Finally, although Sergeant Vescio's request for identification did, in hindsight, prove to be incriminating, no single factor in the Glass calculus is dispositive. See 128 F.3d at 1406. Thus, we cannot say that Sergeant Vescio's questions regarding Mr. Aranda-Riojas's identity transformed this otherwise consensual encounter into a seizure.

Mr. Aranda-Riojas emphasizes that Sergeant Vescio never testified that he wrote down Mr. Aranda-Riojas's name after examining the driver's license. Mr. Aranda-Riojas also stresses that Sergeant Vescio never testified that he "remembered" Mr. Aranda-Riojas's name from the license. However, Mr. Aranda-Riojas fails to mention that Sergeant Vescio did testify that he "noted the name" when he examined Mr. Aranda-Riojas's license. Aplt's App. at 237-38. Viewing this evidence in the light most favorable to the government, we hold that Sergeant Vescio learned Mr. Aranda-Riojas's name at the time he examined Mr. Aranda-Riojas's driver's license.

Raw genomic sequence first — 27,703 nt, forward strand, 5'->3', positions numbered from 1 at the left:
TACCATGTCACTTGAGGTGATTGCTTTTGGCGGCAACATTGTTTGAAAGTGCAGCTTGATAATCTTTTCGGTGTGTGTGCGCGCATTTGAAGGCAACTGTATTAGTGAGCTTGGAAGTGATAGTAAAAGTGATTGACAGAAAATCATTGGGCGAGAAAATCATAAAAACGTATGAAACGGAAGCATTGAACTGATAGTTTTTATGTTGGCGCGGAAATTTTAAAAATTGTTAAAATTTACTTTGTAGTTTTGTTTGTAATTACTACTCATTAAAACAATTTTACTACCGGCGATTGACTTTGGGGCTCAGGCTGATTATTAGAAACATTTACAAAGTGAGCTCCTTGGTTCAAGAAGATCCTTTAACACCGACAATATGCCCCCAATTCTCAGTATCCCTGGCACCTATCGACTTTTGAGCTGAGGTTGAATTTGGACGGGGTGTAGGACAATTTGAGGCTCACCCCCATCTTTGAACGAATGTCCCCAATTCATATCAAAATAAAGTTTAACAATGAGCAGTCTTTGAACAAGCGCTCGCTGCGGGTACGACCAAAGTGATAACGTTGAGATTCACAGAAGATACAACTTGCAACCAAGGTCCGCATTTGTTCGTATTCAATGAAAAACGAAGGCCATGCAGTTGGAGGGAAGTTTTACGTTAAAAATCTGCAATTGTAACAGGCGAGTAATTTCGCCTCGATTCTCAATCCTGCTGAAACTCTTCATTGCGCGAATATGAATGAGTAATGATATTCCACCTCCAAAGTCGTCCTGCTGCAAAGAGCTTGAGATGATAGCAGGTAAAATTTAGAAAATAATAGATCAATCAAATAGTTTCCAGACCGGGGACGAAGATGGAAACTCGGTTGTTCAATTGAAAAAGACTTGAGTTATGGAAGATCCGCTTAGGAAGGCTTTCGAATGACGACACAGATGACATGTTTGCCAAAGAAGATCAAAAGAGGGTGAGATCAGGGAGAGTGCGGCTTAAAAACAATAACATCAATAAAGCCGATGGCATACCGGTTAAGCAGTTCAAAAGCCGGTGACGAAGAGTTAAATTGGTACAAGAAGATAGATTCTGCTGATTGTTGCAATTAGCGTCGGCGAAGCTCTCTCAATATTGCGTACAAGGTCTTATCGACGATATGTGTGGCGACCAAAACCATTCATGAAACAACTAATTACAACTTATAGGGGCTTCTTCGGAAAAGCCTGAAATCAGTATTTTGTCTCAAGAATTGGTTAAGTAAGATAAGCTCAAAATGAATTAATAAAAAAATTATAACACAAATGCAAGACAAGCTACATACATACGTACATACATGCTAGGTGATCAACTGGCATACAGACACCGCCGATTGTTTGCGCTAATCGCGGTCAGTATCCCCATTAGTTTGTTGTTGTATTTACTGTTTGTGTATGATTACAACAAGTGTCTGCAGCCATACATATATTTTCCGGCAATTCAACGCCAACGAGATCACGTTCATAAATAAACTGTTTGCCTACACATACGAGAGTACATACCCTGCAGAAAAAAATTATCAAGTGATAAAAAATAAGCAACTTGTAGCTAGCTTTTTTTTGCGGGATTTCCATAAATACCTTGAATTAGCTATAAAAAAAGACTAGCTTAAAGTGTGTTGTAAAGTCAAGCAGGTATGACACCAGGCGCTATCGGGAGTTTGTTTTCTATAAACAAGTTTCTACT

Mr. Aranda-Riojas devotes much of his brief to events that occurred after he had shown Sergeant Vescio his driver's license. However, as soon as Mr. Aranda-Riojas voluntarily handed his driver's license to Sergeant Vescio, Sergeant Vescio lawfully obtained the very information (Mr. Aranda-Riojas's name) that Mr. Aranda-Riojas now seeks to suppress. Thus, we agree with the district court's conclusion that the ensuing events are "immaterial" to our analysis. See Aplt's App. at 304. Furthermore, because Sergeant Vescio learned Mr. Aranda-Riojas's identity through lawful means, we decline to reach the question of whether a person's identity is a fruit of a search that is capable of being suppressed.CONCLUSION

The totality of the circumstances demonstrates that Mr. Aranda-Riojas consensually produced his driver's license in response to Sergeant Vescio's lawful questioning. Thus, the district court properly denied Mr. Aranda-Riojas's motion to suppress. Accordingly, we AFFIRM his conviction.

The mandate shall issue forthwith.


Robert H. Henry

Circuit Judge

Click footnote number to return to corresponding location in the text.

*. After examining the briefs and appellate record, this panel has determined unanimously to grant the parties' request for a decision on the briefs without oral argument. The case is therefore ordered submitted without oral argument. This order and judgment is not binding precedent, except under the doctrines of law of the case, res judicata, and collateral estoppel. The court generally disfavors the citation of orders and judgments; nevertheless, an order and judgment may be cited under the terms and conditions of 10th Cir. R. 36.3.

1.Mr. Aranda-Riojas may also have handed Sergeant Vescio a North Carolina driver's license. See Aplt's App. at 238-39.